A quick thought on references.Â How much have you vetted your references?Â I am not talking about your best friend or favorite teacher.Â How did you get along with your former supervisor?
Here isÂ a â€œreal-lifeâ€ example.Â Prospective employer calls former employer and asks for employment verification and whether this person was a good worker.Â The manager who picks up the phone, after listening to the question, responds, â€œWho?â€Â That is that.
I love the investment caveat, â€œpast performance is no guarantee of future success.â€Â And every HR and hiring manager does everything they can to try and use past performance to gauge potential, futureÂ success.Â And checking references is one of them.
You need to check first and that includes your credit record.Â If you have a criminal background, or anything that resembles questionable behavior in the past, get it out front.Â Some have suggested not mentioning anything and hoping for the best, but I say, get it out front.Â Of course, this is a judgment call.Â
On a side note, as I understand it, companies are not allowed to deny employment because an applicant has had a bankruptcy.Â If you have a very good reason for it, and everything is going well, perhaps it might beÂ better for the prospective employer to find out on their own.Â Once they find out (and they will), then you can explain it.Â It is a judgment call.Â
My only point is, bad news is not like fine wine (and I know fine wine), it will not get better with age.Â In fact, most fine wines will not get better with age, least of all, bad news.
And there is this notion that employment laws prevent employers from spilling the beans to the prospective employers.Â Maybe, but I am thinking that one giving his opinion to another in a private conversation is probably allowed. Plus, the prospective employer is not going to call you and say, â€œHey, talk to Jill where you used to work and she says that you are a schmuck and not to hire you, so we decided not to.â€Â You are not going to know where the bad reference came from.Â All that said, I am not a lawyer and this is not legal advice (thank goodness).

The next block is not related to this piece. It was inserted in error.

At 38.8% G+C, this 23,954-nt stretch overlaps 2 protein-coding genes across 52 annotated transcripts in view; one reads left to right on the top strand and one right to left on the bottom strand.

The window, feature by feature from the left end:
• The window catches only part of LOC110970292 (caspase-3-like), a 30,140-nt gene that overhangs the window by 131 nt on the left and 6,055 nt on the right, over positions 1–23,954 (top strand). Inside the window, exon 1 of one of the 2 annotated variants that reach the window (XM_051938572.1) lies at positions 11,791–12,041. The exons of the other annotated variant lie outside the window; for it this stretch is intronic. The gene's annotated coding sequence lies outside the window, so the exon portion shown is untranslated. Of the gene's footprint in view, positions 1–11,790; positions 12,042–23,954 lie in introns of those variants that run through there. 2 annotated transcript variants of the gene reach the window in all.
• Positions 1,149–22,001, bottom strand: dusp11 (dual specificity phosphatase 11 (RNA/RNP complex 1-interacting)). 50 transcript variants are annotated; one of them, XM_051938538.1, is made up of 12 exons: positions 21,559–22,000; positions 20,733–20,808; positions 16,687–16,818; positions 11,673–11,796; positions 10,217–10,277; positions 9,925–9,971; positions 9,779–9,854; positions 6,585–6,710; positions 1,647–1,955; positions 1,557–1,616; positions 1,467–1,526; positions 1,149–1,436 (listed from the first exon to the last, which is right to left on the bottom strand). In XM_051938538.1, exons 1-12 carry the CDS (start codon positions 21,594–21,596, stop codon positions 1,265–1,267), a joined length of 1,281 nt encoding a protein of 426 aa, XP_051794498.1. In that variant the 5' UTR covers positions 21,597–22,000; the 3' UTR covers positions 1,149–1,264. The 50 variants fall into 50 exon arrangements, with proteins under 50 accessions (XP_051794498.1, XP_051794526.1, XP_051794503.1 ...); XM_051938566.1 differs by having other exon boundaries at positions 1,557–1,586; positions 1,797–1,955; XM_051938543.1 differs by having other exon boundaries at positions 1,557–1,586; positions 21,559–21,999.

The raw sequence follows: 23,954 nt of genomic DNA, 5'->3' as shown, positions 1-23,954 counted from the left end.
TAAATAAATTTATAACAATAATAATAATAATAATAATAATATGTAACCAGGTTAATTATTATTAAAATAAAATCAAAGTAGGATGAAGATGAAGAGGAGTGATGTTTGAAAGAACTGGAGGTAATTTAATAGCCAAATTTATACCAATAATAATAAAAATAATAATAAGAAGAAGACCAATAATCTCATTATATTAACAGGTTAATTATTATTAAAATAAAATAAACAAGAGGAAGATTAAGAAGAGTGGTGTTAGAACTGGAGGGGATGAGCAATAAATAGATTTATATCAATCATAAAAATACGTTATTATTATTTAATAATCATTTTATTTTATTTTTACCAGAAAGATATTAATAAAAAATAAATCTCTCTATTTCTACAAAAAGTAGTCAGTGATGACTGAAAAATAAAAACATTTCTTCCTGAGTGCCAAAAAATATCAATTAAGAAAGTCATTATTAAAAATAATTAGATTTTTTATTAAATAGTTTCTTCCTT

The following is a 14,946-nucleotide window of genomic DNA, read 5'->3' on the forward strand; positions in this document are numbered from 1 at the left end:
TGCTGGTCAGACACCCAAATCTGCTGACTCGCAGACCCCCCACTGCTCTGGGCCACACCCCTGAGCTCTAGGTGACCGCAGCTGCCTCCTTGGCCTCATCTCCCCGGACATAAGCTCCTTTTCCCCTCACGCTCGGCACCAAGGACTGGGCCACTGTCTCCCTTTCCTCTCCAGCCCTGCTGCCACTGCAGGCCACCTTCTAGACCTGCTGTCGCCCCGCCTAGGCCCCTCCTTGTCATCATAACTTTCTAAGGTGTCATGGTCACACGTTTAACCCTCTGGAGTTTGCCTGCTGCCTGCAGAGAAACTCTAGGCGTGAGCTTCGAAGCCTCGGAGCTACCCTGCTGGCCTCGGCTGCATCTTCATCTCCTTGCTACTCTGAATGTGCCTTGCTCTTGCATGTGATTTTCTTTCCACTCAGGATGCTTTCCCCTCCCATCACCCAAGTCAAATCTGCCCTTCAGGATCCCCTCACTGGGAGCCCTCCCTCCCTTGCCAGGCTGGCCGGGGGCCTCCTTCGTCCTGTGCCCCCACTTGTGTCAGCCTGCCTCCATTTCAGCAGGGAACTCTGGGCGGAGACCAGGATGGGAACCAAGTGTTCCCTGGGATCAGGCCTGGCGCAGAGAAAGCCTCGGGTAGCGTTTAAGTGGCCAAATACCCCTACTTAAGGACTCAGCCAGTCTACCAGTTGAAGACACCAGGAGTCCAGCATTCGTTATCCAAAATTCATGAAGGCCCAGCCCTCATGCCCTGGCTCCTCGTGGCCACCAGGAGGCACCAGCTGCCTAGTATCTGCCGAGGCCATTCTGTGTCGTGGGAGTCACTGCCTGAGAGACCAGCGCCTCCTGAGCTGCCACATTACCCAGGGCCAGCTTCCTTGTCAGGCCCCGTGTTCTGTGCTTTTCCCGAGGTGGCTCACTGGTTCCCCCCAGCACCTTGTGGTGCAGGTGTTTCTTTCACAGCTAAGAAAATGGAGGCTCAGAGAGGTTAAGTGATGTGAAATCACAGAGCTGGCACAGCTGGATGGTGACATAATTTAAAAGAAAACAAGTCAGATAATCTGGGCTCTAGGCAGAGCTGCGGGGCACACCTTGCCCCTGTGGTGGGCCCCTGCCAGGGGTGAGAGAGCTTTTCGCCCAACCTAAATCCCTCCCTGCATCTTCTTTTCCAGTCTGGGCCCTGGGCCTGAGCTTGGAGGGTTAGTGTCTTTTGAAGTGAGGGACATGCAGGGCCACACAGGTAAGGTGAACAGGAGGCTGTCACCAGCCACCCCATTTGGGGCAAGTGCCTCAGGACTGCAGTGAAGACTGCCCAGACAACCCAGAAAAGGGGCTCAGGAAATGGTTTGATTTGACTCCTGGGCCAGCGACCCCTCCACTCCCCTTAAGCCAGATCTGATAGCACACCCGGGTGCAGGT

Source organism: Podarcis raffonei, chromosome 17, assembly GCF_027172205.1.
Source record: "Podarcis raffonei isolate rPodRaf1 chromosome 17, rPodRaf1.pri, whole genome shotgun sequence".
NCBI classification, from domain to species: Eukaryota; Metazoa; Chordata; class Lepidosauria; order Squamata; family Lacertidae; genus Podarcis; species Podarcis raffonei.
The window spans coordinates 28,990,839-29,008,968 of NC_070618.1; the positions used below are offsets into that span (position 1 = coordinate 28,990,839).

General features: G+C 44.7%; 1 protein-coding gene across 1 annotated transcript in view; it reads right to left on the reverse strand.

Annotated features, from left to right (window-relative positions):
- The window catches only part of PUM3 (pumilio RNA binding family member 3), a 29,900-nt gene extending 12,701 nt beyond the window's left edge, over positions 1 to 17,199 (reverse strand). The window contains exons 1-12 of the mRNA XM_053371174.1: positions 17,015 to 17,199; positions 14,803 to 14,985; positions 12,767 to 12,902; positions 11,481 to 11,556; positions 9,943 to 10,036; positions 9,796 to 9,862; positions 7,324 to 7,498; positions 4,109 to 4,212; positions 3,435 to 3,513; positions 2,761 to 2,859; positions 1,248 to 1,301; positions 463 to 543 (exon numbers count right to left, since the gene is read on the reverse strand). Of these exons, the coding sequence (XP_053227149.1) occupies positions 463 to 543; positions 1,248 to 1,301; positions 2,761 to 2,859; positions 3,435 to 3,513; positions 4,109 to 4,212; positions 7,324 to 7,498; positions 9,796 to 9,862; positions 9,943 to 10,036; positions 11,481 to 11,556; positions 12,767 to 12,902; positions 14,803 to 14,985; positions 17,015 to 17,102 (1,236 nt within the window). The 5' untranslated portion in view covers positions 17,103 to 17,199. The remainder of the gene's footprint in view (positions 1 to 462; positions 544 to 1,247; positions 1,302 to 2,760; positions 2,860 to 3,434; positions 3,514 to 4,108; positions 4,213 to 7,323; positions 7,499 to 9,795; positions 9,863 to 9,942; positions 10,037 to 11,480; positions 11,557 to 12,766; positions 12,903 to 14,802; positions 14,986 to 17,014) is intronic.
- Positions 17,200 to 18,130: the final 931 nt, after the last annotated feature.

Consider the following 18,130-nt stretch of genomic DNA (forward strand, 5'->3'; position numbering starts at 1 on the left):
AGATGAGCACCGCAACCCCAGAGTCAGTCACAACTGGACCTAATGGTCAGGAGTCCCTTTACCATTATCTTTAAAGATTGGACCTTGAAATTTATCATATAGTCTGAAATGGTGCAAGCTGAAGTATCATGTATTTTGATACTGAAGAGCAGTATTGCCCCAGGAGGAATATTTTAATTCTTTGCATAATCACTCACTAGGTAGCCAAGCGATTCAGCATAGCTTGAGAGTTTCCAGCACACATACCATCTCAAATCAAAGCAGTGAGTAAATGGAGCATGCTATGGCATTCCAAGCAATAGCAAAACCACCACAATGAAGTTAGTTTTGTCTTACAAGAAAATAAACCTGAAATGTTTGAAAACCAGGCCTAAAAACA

The reality is that when an applicant does not make a cut, or the cut, there is no further contact.Â If youÂ have made it pastÂ a level or two and then inexplicably have no contact for a month, chances are that a bad reference did you in.
So, double check your references and make sure there are no surprises.Â And here is the most critical part, leave on good terms.Â Whether you are fired, laid off, or quit â€“ leave on good terms with your direct supervisor and the people you work with.Â If that is not possible, if bad bloodÂ was spilt,Â so be it -Â but understand that it could come back to haunt you.
Do not let all your hard work be sabotaged by a bad reference.Â Stay on top of it.